Counting of Vote to Continue into Friday

United Torah Judaism members gather at party headquarters in Bnei Brak, on election night. (Yaakov Lederman/Flash90)

With 97 percent of the vote counted as of late Wednesday afternoon, no major changes were seen likely in the aftermath of Tuesday’s inconclusive election.

Yesh Atid may slip from 18 seats to 17, and Yisrael Beytenu may add a notch, from 6 to 7, according to media reports. But if so, it would not affect the overall outcome in terms of coalition-making since both parties belong to the opposition.

The last update gave Netanyahu’s Likud 30 seats, Yesh Atid 18, Shas 9, Blue and White 8, United Torah Judaism 7, Yamina and Labor 7, New Hope, Yisrael Beytenu, the Religious Zionist Party 6, Meretz 5, Ra’am 5, and Joint List 6.

The Central Elections Committee was reportedly in the midst of counting about 450,000 absentee ballots, and said it hoped to conclude the tally by Friday morning.

The double-envelope system is used for anyone voting outside a regular polling station assigned to them according to their place of residence. They are all brought to the Knesset to be counted by the CEC. The process takes longer than the regular count as officials cross-reference the voter’s i.d. on the outer envelope to ensure they have not also voted elsewhere. Then the anonymous inner envelopes are placed together and the ballots inside are counted like all other votes.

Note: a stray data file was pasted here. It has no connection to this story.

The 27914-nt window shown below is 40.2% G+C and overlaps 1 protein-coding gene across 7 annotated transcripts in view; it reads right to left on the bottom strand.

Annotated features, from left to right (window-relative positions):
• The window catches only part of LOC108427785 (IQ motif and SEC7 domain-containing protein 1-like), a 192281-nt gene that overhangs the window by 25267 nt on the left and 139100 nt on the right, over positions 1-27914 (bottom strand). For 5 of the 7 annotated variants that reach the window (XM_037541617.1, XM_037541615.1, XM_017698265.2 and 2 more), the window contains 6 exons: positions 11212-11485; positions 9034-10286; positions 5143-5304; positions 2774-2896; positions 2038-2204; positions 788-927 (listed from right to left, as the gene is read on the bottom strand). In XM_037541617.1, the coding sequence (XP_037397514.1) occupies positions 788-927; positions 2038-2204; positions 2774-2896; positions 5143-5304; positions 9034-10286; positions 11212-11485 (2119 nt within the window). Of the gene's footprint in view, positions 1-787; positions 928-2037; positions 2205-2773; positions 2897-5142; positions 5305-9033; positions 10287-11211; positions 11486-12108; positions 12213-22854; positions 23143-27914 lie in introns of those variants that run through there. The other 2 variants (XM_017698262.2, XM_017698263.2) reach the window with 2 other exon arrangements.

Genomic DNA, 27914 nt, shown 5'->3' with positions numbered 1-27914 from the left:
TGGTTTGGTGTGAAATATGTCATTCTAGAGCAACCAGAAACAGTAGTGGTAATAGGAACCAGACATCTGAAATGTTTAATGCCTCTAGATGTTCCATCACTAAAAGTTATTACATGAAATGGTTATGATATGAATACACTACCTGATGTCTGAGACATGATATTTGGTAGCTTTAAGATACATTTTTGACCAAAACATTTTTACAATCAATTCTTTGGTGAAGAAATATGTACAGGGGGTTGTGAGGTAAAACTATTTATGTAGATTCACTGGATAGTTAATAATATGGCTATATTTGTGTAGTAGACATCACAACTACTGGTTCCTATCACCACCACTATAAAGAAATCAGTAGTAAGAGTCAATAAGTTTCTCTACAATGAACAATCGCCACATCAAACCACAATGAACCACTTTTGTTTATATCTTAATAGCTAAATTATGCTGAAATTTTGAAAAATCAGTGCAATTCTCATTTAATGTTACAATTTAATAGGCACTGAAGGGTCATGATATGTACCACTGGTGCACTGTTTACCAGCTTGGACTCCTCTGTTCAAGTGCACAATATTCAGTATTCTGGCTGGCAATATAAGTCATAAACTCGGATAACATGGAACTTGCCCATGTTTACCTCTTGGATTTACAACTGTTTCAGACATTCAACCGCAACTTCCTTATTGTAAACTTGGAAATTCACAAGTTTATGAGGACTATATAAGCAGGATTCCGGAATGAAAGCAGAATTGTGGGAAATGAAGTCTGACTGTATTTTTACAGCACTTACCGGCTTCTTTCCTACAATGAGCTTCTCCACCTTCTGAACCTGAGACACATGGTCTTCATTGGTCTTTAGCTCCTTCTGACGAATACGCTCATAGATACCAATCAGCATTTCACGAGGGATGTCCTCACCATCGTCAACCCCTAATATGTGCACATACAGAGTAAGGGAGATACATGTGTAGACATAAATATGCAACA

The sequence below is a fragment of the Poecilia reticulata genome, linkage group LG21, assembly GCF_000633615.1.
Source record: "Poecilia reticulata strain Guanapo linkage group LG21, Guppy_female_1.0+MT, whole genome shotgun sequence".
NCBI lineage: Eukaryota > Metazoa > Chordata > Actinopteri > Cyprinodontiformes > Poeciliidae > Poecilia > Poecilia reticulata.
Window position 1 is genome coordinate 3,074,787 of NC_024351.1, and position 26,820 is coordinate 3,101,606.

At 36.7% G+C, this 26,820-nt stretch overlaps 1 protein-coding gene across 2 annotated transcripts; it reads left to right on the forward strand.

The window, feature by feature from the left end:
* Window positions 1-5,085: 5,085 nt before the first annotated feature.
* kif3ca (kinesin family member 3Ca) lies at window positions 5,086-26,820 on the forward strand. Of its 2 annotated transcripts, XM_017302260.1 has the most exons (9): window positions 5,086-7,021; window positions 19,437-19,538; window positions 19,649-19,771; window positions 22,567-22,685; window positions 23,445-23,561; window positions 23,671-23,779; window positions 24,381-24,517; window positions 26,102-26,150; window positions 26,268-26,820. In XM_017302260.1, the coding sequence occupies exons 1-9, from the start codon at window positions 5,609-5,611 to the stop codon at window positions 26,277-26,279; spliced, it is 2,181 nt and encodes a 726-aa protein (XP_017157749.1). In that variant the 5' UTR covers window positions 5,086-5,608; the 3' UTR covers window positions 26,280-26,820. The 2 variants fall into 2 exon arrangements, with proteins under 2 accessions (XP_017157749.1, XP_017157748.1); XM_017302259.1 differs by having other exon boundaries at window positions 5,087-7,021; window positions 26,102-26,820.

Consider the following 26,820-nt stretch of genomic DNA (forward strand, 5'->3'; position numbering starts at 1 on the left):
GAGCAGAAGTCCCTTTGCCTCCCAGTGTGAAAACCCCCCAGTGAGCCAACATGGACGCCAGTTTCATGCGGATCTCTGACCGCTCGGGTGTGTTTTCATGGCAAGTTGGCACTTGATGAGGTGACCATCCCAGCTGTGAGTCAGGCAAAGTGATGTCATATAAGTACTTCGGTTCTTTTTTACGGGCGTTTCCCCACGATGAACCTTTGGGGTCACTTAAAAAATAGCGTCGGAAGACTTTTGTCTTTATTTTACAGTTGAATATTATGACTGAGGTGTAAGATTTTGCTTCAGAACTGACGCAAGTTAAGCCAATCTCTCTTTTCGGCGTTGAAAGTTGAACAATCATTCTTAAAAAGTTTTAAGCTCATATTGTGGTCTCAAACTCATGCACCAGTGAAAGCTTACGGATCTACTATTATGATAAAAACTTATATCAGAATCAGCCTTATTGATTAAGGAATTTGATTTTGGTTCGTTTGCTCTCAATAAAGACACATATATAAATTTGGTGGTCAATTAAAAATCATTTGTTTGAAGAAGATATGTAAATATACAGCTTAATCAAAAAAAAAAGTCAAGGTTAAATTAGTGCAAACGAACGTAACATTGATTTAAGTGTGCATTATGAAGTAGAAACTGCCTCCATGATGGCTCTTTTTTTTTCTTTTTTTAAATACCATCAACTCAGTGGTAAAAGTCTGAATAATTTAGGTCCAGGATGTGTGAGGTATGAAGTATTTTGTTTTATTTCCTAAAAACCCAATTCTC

Absentee ballots are usually cast by members of security forces, prisoners, diplomats abroad and persons with mobility issues who cannot reach their assigned polling station.

In the previous three elections, the number of people voting by double envelope rose from 240,000 to 280,000 to 330,000, but this year rose to 450,000 due to COVID-19 patients and those in quarantine.

Some delays had been expected, but one that wasn’t involved the recounting of ballots from 180 polling stations due to a technical issue regarding the initial count.

“This is taking time,” the CEC said in a statement, explaining the delay in new results being posted.

Evidently, committee staff have been working under considerable pressure to conclude the work as soon as possible, before Shabbos and Pesach.

CEC chairwoman Orly Adas had told a reporter that the official in charge of the count during the morning had “collapsed” and gone to take a nap for a few hours. She meant to explain why there had been a lag in the posting of updates.

Subsequently, the CEC said it “didn’t stop uploading the data to the [results] website because ‘the worker went to rest.’”